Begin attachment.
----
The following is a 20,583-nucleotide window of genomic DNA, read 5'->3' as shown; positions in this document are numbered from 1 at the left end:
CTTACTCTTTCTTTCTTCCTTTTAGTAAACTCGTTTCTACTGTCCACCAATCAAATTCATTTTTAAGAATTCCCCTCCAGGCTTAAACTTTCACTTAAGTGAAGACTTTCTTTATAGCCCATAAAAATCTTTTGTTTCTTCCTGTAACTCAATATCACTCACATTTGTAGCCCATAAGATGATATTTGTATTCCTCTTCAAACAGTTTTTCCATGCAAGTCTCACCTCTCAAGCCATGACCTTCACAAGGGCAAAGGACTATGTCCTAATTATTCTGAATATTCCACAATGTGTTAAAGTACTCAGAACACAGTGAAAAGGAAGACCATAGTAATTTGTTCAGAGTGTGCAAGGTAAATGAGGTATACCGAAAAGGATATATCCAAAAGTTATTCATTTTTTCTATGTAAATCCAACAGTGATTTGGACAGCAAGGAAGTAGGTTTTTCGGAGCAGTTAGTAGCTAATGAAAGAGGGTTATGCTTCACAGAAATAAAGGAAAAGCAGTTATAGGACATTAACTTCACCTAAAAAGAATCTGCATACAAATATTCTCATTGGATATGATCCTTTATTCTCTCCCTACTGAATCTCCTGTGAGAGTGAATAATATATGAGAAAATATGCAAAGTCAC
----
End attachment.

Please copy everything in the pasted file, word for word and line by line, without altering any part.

The following is a 20,583-nucleotide window of genomic DNA, read 5'->3' as shown; positions in this document are numbered from 1 at the left end:
CTTACTCTTTCTTTCTTCCTTTTAGTAAACTCGTTTCTACTGTCCACCAATCAAATTCATTTTTAAGAATTCCCCTCCAGGCTTAAACTTTCACTTAAGTGAAGACTTTCTTTATAGCCCATAAAAATCTTTTGTTTCTTCCTGTAACTCAATATCACTCACATTTGTAGCCCATAAGATGATATTTGTATTCCTCTTCAAACAGTTTTTCCATGCAAGTCTCACCTCTCAAGCCATGACCTTCACAAGGGCAAAGGACTATGTCCTAATTATTCTGAATATTCCACAATGTGTTAAAGTACTCAGAACACAGTGAAAAGGAAGACCATAGTAATTTGTTCAGAGTGTGCAAGGTAAATGAGGTATACCGAAAAGGATATATCCAAAAGTTATTCATTTTTTCTATGTAAATCCAACAGTGATTTGGACAGCAAGGAAGTAGGTTTTTCGGAGCAGTTAGTAGCTAATGAAAGAGGGTTATGCTTCACAGAAATAAAGGAAAAGCAGTTATAGGACATTAACTTCACCTAAAAAGAATCTGCATACAAATATTCTCATTGGATATGATCCTTTATTCTCTCCCTACTGAATCTCCTGTGAGAGTGAATAATATATGAGAAAATATGCAAAGTCAC